Figuring Out Repeatable Decision Guidelines is So Valuable

I’m currently reading a book called Simple Heuristics That Make Us Smart by Gerd Gigerenzer, Peter M. Todd, and the ABC Research Group. A heuristic is a guide for investigation or problem solving. It helps get to answers. In today’s world of ever increasing complexity, having someone figure out repeatable decision guidelines is so valuable. It requires a great deal of analysis and insight, but it can save money and save lives. Below is the opening except from the book and is a great example:

A man is rushed to a hospital in the throes of a heart attack. The doctor needs to decide quickly whether the victim should be treated as a low-risk or a high-risk patient. He is at high risk if his life is truly threatened, and should receive the most expensive and detailed care. Although this decision can save or a cost a life, the doctor does not have the luxury of extensive deliberation: She or he must decide under time pressure  using only the available cues, each of which is, at best, merely an uncertain predictor of the patient’s risk level. For instance, at the University of California, San Diego Medical Center, as many as 19 such cues, including blood pressure and age, are measured as soon as a heart attack patient is admitted. Common sense dictates that the best way to make the decision is to look at the results of each of those measurements, rank them according to their importance, and combine them somehow in to a final conclusion, preferable using some fancy statistical software package.

Consider in contract the simple decision tree below, which was designed by Breiman and colleagues to classify heart attack patients according to risk using only a maximum of three variables. A patient who has  a systolic blood pressure of less than 91 is immediately classified as high risk – no further information is needed. Otherwise, the decision is left to the second cue, age. A patient under 62.5 years old is classified as low risk; if he or she is older, the one more cue (sinus tachycardia) is needed to classify the patient as high or low risk. Thus, the tree requires the doctor to answer a maximum of three yes/no questions to reach a decision rather than to measure and consider 19 predicators, letting life-saving treatment proceed sooner.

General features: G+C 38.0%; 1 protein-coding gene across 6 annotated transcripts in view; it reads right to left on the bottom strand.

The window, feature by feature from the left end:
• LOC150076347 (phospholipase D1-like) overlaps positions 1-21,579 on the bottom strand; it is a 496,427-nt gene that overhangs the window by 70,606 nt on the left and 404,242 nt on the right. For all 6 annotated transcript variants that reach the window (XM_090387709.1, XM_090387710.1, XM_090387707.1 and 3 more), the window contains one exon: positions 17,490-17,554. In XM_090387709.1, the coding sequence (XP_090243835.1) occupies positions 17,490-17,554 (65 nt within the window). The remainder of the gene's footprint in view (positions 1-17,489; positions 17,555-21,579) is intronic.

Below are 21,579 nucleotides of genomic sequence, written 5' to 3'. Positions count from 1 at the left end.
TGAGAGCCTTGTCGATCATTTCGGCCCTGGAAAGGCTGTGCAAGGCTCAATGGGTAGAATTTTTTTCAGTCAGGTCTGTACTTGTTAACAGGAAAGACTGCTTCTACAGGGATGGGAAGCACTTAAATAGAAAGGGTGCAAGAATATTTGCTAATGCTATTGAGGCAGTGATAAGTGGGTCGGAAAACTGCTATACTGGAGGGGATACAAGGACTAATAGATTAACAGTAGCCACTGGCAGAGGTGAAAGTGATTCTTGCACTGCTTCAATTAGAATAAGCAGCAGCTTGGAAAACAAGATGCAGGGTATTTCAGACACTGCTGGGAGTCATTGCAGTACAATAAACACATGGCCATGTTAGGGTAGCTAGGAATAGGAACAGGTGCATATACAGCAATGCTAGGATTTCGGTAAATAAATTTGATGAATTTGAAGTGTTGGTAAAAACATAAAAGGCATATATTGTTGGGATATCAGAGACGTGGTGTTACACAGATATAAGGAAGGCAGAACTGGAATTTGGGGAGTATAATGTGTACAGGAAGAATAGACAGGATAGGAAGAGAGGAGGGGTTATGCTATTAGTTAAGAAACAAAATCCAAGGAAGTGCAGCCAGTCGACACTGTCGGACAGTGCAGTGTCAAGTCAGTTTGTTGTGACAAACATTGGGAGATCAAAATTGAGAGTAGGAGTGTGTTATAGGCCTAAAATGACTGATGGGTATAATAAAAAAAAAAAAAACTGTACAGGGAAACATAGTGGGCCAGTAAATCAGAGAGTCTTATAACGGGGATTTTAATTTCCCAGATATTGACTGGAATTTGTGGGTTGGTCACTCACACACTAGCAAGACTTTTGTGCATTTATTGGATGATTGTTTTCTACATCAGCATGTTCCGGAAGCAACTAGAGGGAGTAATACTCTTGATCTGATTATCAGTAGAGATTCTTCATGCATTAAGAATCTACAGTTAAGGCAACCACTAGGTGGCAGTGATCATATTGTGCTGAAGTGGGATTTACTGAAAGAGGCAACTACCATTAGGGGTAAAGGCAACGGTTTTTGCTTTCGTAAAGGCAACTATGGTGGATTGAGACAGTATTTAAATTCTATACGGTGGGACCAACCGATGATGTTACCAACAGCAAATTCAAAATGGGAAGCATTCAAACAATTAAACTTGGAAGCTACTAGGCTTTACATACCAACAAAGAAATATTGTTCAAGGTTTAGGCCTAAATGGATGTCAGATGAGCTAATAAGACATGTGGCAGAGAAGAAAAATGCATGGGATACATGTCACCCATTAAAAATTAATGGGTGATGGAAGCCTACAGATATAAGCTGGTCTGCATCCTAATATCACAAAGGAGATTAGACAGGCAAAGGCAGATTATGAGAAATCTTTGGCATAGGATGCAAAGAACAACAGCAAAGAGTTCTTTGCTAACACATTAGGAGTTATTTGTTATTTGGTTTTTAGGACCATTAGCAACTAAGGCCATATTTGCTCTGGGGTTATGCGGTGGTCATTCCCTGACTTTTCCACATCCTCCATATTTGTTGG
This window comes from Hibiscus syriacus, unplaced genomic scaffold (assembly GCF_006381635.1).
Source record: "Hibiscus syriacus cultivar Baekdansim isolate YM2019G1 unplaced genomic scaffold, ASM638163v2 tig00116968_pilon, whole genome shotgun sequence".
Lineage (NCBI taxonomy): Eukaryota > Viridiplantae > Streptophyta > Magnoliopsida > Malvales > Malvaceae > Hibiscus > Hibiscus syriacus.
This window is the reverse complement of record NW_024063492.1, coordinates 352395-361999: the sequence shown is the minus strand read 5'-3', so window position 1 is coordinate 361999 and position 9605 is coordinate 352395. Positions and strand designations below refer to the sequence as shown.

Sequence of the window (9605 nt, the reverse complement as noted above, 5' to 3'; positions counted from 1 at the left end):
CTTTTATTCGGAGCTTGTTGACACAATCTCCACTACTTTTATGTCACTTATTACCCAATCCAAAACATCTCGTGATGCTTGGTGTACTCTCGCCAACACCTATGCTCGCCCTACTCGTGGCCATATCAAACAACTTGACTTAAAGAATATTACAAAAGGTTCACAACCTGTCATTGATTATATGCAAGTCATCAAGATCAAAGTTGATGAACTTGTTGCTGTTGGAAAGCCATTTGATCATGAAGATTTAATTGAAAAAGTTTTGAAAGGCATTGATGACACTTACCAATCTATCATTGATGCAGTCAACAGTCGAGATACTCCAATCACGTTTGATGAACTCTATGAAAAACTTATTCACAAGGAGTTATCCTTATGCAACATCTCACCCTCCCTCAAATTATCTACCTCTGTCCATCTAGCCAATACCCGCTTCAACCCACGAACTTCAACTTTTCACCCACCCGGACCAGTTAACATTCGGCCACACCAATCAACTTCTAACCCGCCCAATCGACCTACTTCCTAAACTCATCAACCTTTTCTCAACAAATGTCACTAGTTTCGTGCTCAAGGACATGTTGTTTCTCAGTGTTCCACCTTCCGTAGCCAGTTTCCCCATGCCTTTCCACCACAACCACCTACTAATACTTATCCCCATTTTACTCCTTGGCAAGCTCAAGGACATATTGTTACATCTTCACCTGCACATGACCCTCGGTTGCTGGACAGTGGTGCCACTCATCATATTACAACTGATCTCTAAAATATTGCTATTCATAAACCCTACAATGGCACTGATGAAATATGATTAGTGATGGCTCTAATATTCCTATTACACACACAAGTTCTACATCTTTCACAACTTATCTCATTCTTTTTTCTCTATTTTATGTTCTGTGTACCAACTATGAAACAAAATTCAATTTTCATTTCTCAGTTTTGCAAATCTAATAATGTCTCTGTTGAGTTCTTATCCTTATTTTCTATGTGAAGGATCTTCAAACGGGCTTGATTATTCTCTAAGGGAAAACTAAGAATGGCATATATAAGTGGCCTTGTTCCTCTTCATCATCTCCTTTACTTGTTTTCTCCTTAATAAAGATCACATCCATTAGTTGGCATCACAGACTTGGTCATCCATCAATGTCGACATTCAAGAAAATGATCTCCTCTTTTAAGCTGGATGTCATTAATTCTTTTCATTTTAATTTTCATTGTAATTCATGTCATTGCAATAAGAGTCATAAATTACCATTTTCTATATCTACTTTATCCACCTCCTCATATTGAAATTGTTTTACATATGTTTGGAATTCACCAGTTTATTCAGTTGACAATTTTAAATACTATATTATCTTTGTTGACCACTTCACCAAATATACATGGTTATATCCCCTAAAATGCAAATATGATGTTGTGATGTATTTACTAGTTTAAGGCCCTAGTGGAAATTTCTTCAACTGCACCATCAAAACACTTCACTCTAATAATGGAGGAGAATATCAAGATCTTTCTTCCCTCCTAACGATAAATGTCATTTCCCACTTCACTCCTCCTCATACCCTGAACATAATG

This decision strategy is simple in several respects. First, it ignores the great majority of possible measured predictors. Second, it ignores quantitative information by using only yes/no answers to the three questions. For instance, it does not care how much older or younger the patient is than the 62.5-year cutoff. Third, the strategy is a step-by-step process; it may end after the first question and does not combine (e.g. weight and add) the values on the three predicators. Asking at most three yes/no questions is a fast and frugal strategy for making a decision. It is fast because it does not involve much computation, and it is frugal because it only searches for some of the available information. Its simplicity raises the suspicion that it might be highly inaccurate, compared to standard statistical classification methods that process and combine all available predicators. Yet it is actually more accurate in classifying heart attack patients according to risk status than are some rather complex statistical classification methods.


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